Alejandro Alcalde

Graduado en Ingeniería Informática en la ETSIIT, Granada.

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There is a bunch of post about cheatsheets in this blog:

Today CheatSheet is going to be about Emacs. But I want this cheatsheet to be different, my idea is that all of you using emacs help this cheatsheet grow with your own tips and favorite commands & packages.

I’ve been using emacs for a few months now and I’m pretty happy about it. It is very powerful. Now, lets start with the collaborative Emacs CheatSheet:

Useful packages


YaSnippet is a template system for emacs, it is a must have package for every emacs user. By default YaSnippet has a set of pre-defined snippets for practically every language, but it is possible to configure our own ones. For example:

Every blog post in this blog has a Frontmatter, one of its variables holds the last time the post was modified, in order to quickly write the current date, I’ve created the following YaSnippet:

# -*- mode: snippet -*-
# name: Modified
# key: mod
# # modified: 2016-$1-$2T$3:$4$0
# --
lastmod = "`(format-time-string "%Y-%m-%dT%H:%M:%S+01:00")`"$0

In the comments some metadata is written, such as the snippet name, and the key that is going to be associated with that snippet, mod in this case. So every time mod TAB is written, the snippet is expanded, writing something like this:

lastmod = "2017-03-08T16:58:45+01:00"

Here is another example:

# -*- mode: snippet -*-
# name: CodeBlock
# key: code
# --

This snippet expand to a Markdown code block, $1 is the first position where the cursor is placed to start writing, $2 the second and so on. Here is the result:

```<Cursor is placed here first>
<After writing the first time and pressing TAB, cursor is placed here>

Miscellaneous / Common tasks

Search & replace in multiple files at once


Search using a regular expression or a simple text in multiple files at once, or a entire directory and replace all the matches found.


  1. Run M-x find-name-dired and write the directory where files in which to look for matches are.
  2. Press t to “mark” all directory files.
  3. Press Q to run the command query-replace for every file marked.
  4. Write down the regex, for every file matches it is necessary to confirm the operation, in order to replace the contents in all the files at once, press A.

Source: Using Emacs to recursively find and replace in text files not already open

Rectangular selection


When wanting to select a region of text and perform an action in it, for example remove white spaces, add some text right before each sentence and so on.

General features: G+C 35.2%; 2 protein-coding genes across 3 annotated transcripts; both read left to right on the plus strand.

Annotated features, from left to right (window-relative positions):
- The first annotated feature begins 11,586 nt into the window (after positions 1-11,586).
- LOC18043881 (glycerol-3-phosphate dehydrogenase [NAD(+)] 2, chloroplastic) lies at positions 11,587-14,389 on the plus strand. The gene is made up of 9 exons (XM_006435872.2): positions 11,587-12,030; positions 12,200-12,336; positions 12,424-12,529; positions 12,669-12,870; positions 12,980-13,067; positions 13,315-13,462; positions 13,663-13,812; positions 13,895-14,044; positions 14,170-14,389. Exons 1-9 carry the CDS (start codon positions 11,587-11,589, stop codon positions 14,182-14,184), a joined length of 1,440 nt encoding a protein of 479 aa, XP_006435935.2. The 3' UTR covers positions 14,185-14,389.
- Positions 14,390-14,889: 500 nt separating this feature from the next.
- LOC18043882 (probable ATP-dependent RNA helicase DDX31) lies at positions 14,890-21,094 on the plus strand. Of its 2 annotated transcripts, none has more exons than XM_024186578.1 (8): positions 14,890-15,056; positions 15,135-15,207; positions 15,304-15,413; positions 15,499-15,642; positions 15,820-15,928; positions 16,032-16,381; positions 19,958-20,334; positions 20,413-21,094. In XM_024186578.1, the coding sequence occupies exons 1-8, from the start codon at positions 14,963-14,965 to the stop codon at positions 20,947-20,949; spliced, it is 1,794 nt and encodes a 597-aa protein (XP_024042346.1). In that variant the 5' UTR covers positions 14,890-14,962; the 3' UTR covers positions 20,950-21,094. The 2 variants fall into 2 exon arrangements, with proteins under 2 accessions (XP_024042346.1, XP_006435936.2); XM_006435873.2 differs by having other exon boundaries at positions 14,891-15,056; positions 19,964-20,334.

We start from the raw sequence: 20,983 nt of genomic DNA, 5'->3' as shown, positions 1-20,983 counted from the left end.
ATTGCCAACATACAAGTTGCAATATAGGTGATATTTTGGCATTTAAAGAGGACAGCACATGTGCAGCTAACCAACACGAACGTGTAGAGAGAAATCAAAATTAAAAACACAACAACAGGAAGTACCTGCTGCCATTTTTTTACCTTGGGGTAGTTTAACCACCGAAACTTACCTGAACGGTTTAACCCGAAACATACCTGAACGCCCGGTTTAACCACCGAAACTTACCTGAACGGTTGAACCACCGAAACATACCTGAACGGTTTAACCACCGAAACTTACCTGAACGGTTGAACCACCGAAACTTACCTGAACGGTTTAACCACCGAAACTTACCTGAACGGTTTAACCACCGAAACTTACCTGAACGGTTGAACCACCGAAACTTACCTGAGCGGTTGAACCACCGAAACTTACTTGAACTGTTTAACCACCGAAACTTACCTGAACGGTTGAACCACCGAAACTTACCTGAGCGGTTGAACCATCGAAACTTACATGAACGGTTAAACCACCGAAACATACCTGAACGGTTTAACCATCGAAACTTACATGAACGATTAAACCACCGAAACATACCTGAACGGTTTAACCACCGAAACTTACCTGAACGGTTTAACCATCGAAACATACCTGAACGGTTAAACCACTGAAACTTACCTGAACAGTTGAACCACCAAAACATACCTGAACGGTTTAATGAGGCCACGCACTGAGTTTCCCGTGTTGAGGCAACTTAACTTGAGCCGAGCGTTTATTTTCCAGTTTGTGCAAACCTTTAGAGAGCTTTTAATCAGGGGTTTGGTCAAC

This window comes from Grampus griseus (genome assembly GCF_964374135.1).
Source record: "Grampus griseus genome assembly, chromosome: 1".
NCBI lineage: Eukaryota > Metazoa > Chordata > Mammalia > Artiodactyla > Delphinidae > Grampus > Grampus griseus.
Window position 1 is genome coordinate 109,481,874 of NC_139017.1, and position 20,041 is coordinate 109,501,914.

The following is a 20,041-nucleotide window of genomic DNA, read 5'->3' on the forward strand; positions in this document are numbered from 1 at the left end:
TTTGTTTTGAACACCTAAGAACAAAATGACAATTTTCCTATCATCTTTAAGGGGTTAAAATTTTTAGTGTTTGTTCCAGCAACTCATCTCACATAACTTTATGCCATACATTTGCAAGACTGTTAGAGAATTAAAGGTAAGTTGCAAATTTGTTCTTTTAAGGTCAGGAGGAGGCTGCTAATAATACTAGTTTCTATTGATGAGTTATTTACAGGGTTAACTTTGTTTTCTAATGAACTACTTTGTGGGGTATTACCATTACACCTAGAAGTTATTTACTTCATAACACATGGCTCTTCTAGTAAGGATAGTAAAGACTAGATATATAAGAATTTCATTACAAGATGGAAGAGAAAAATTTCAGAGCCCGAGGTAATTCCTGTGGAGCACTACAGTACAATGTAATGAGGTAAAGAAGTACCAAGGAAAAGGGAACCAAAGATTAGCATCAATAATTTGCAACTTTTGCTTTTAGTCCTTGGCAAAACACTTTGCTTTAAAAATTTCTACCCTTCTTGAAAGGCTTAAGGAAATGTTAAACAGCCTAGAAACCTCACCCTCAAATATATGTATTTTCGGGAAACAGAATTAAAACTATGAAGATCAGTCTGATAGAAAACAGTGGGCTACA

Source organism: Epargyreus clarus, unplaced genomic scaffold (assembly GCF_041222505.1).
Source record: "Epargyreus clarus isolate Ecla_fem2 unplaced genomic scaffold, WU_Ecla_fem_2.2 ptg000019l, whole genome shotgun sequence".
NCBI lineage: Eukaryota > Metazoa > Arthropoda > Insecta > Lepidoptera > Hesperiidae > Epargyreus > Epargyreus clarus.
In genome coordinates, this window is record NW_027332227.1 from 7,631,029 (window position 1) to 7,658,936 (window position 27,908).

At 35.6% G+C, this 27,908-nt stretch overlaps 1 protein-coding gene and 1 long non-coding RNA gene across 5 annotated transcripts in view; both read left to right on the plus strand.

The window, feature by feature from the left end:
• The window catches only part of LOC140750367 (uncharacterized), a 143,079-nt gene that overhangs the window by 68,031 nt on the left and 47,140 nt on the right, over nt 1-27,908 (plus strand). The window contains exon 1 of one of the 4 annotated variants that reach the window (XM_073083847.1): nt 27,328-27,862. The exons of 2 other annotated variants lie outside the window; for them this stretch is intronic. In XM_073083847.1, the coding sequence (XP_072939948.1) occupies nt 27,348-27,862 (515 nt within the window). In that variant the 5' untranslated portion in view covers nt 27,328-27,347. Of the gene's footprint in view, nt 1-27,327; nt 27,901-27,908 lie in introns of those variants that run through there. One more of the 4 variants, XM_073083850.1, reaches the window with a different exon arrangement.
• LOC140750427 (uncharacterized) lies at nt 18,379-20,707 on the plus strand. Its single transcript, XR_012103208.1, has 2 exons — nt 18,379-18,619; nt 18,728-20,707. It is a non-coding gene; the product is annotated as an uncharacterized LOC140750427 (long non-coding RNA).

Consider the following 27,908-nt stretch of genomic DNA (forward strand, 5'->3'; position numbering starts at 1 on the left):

Suppose the following text:

line 1
line 2
line 3
line 4

The desired text is:

- line 1
- line 2
- line 3
- line 4

In order to accomplish this, select the region and press C-x r t, emacs will ask the text to introduce, then press enter and that’s it. There are more operations for rectangular selection:

Source: GNU Emacs Manual

Replace a character with a new line


Imagine a bad formatted text, and in need to replace a character by a new line. This usually happens when reading files with different codifications in which the new line is interpreted differently (Windows and Linux). For example, in the below text we want to replace ^N with a new line:

Lorem ipsum dolor sit amet^N, consectetur adipiscing elit.^N Fusce vestibulum.


  1. Press M-x replace-string.
  2. Write the text to replace, in this case ^N.
  3. Insert the new line character, for this:
    1. C-q: In order to tell emacs we want to insert a raw character.
    2. C-j: This key combination represents a new line.
  4. Hit Enter and the resulting text is:
Lorem ipsum dolor sit amet
, consectetur adipiscing elit.
 Fusce vestibulum.

Source: How to replace a character with a newline in Emacs?

Delete trailing white spaces at the end of a line

Simply execute M-x delete-trailing-whitespace.

Save frequently used commands.

In a previous post this problem was explained in detail: Cómo crear comandos personalizados en Emacs.

Manage emacs backups


By default emacs saves a backup copy of the file being edited in the same directory, but ending in ~ , I find this very annoying. There is a way of telling emacs to save its backups in another directory.


Edit your ~/.emacs/init.el:

;; Set a directory for backup files
(setq backup-directory-alist `(("." . "~/.saves")))
(setq delete-old-versions t
    kept-new-versions 6
    kept-old-versions 2
    version-control t)

Source: How do I control how Emacs makes backup files?

Execute an action for all opened buffers


Some actions above, like searching & replacing in multiple files at once perform the action, but not save the changes in the files. In order to save the buffers to the files, ibuffer comes in handy.


To replace the default bufer by ibuffer add the following to emacs config:

;; make ibuffer the default
(global-set-key "\C-x\C-b" 'ibuffer)

For now on, every time the buffer window is opened, emacs will open ibuffer by default. To select all file buffers opened and save them:

  1. Press t to select all files.
  2. Press S to save all the marked buffers.

Source: Execute a particular command on multiple emacs buffers

Vertical align with the given character

Convert to uppercase/lowercase

Replace tabs by spaces and vice versa


Github’s prelude description:

Prelude is an enhanced Emacs 24 distribution that should make your experience with Emacs both more pleasant and more powerful.

It works as well on emacs 25 though, I am using this version in Gentoo and works well.

Prelude installation is very easy, all steps are described in its GitHub repo.

Contribute to this cheatsheet

If you want to contribute to this Emacs cheatsheet, you can add your useful packages and shortcuts via Pull Request.